The demand for cotton had been growing rapidly in Germany since the mid-nineteenth century. Cotton clothing developed from its status as a luxury item into a mass consumer product. The enormous demand for raw materials by German industry was increasingly met by cultivation on plantations in Togo, Cameroon and East Africa, which were run by trading companies. From 1900, the Kolonial-Wirtschaftliche Komitee (KWK – Colonial Economic Committee), of which Freiburg was a member from 1909, underwrote planned experiments in large-scale and high-yield cotton cultivation.
In addition to ostrich and marabou feathers from Africa, the feathers of numerous birds of paradise species were particularly coveted on the European fashion market. Birds of paradise live in New Guinea and on the surrounding islands. Hunting their feathers became a lucrative side business for settlers, planters and colonial officials during the German colonial period. To protect the animals from consumerism and extinction, the German Reichstag passed a Bird Protection Act in 1914. It prohibited the hunting of birds of paradise in German New Guinea.
Science and Appropriation
The quest for appropriation of all things exotic is closely linked to scientific enquiry and colonialism. This can also be witnessed in Freiburg, for example at the University and the Museum für Natur- und Völkerkunde. After the latter was founded in 1895, it received a large part of its objects from people active in the German colonies. Today, it can be assumed that among these objects are also a good deal that were appropriated from their owners by force. Therefore, the provenance of these objects is now being investigated in order to return them to their rightful owners, where appropriate.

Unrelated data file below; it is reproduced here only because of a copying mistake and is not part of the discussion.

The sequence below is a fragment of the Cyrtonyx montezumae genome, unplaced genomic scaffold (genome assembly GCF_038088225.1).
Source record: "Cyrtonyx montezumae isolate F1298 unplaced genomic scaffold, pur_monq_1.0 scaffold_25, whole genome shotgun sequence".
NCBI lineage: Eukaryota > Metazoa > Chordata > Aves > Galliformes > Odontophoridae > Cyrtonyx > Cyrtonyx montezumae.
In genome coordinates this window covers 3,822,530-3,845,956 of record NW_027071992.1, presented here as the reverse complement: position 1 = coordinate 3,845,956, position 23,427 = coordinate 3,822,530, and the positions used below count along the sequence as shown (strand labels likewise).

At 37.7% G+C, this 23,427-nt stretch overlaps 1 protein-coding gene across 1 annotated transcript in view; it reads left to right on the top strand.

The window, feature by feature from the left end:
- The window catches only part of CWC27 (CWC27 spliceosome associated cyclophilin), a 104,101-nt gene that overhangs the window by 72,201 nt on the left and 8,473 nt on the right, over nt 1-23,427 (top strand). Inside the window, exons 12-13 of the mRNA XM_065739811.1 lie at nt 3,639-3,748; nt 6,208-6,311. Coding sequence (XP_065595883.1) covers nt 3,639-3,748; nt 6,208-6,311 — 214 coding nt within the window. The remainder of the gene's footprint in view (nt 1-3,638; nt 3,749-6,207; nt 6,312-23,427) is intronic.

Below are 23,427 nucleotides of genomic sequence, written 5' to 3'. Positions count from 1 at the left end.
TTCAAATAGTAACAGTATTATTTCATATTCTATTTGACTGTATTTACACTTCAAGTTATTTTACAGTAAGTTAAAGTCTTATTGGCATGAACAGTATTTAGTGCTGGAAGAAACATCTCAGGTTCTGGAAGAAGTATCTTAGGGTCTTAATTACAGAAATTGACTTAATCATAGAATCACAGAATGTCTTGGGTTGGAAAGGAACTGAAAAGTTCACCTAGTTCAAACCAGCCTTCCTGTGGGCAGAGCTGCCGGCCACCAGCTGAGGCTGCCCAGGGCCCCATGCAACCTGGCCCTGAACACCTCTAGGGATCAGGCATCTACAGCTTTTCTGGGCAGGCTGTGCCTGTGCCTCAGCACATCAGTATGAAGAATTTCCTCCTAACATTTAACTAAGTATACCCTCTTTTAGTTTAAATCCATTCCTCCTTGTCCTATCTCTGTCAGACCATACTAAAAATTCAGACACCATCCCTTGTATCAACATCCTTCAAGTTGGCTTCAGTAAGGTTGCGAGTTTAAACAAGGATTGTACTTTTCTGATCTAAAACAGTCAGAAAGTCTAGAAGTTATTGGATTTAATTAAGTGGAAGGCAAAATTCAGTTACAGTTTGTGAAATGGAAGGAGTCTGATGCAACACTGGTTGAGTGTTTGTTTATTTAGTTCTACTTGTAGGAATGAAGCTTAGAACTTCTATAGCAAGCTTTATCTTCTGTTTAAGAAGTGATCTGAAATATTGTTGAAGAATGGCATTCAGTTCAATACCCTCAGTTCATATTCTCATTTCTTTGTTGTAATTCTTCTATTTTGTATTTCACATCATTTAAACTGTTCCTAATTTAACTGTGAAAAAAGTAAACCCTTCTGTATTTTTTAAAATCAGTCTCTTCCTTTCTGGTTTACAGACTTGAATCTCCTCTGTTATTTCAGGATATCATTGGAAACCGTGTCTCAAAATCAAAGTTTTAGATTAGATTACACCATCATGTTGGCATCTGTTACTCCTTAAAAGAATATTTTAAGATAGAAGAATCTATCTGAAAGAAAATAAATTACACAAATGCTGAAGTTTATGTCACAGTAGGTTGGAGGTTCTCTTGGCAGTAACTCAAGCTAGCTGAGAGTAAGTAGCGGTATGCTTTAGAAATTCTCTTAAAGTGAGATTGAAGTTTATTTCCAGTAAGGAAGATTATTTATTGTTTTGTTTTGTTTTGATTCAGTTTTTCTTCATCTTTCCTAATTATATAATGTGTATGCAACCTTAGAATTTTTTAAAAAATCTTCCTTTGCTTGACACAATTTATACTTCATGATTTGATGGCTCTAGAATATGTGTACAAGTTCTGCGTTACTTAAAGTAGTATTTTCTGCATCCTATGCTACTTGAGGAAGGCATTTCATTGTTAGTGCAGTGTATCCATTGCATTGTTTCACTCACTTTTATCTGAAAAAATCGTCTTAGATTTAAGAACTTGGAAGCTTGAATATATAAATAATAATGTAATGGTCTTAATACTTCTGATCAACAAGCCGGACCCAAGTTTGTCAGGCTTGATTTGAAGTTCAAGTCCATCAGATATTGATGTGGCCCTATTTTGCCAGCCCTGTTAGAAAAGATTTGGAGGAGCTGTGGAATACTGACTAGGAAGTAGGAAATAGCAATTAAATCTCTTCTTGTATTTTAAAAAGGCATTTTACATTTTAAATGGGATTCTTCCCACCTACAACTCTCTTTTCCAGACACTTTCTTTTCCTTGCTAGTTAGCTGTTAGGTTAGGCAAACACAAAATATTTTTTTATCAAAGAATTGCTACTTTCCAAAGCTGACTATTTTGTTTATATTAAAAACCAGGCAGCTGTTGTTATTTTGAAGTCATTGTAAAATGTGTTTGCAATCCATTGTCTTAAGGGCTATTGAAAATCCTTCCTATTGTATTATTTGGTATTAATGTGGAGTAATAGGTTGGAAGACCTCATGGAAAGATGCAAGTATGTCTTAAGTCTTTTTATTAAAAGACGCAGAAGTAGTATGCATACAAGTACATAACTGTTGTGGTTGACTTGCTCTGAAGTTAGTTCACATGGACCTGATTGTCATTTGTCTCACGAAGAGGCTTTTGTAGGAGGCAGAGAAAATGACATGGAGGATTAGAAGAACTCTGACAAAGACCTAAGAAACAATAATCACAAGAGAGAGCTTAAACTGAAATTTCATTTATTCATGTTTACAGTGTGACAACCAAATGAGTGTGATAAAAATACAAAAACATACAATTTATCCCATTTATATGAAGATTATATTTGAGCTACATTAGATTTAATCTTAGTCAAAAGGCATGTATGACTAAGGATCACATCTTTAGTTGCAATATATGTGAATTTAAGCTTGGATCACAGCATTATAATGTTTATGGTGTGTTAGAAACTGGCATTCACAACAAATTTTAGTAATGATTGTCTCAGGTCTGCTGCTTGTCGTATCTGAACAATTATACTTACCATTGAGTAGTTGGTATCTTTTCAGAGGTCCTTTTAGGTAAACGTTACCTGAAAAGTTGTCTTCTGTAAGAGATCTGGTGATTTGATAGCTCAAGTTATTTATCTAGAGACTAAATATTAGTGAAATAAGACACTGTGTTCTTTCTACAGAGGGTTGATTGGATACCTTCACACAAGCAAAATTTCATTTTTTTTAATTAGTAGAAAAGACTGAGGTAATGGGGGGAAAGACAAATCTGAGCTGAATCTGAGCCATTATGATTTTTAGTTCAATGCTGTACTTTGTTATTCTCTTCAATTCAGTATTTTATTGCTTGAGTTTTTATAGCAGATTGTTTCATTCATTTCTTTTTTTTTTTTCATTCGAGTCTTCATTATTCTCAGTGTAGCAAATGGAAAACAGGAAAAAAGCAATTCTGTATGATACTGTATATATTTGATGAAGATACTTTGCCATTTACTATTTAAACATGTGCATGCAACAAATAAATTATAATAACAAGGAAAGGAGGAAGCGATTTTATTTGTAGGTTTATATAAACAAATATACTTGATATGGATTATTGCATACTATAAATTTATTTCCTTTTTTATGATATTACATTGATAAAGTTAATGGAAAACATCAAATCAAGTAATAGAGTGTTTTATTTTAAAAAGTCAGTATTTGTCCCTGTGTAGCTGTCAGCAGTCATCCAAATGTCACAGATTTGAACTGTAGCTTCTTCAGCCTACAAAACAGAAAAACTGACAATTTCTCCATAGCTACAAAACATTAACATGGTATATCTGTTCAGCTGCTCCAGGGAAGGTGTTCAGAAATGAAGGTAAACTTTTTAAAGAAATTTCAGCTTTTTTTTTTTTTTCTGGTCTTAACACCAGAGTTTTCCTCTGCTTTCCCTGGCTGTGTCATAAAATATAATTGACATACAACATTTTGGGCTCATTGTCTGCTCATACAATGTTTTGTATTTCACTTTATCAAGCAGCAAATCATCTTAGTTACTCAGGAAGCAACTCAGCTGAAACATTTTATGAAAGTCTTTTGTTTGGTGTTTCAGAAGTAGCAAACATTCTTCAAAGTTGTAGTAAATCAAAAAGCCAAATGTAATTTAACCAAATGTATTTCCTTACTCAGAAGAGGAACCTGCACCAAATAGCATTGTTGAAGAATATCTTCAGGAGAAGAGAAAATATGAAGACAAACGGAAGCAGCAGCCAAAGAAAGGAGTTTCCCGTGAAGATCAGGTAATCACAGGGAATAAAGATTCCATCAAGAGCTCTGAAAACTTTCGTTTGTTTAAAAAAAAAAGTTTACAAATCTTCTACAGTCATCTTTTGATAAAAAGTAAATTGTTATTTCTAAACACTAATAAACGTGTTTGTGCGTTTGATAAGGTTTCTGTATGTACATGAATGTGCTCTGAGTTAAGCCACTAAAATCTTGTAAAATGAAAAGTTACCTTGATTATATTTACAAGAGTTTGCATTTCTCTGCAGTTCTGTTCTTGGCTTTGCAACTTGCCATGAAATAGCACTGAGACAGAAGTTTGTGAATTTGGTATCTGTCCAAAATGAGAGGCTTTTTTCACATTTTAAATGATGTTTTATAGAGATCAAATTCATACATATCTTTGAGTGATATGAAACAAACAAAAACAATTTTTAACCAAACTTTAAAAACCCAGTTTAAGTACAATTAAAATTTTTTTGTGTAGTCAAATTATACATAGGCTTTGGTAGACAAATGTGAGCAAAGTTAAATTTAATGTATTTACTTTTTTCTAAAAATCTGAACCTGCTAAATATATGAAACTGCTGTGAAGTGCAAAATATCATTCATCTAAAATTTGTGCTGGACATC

Scientists at Freiburg University – above all the anthropologist Eugen Fischer (1874-1967) – used colonial infrastructures for their research. On the basis of their findings, they in turn ideologically underpinned the colonial system: for example, after a trip to the then "protectorate" of German Southwest Africa, Fischer elaborated his inhuman race theory and thus was able to forge a career during the Nazi dictatorship with ease.
The Museum für Natur- und Völkerkunde is now known as the Museum Natur und Mensch. It was founded in 1895 as an educational institution at the instigation of committed Freiburg citizens. Hugo Ficke (1840-1912), as honorary director, built up the collections by means of public appeals and requests to Freiburg citizens, also to residents in the German colonies. By the beginning of the twentieth century, the museum's holdings had burgeoned to such an extent that the museum's Oceania collection alone filled thirty-one glass display cases. Much of this collection came from colonies of the German Empire. In the process, colonial structures were exploited to amass the collections: this ranged from travel and transportation infrastructure via the – sometimes pronounced – relationships of dependency on the part of the local populace to the flagrant use of violence to appropriate the objects. This legacy is an object of vital critical scrutiny for the Museum Natur und Mensch today.
The "Brandeis" collection is a notable example of objects and artefacts garnered in the colonies of the German Empire in Oceania. A project funded by the German Centre for the Loss of Cultural Property is dedicated to its research. The ethnologist Godwin Kornes has been working on this project at the Museum Natur und Mensch since July 2020. More information on this provenance research project can be found here.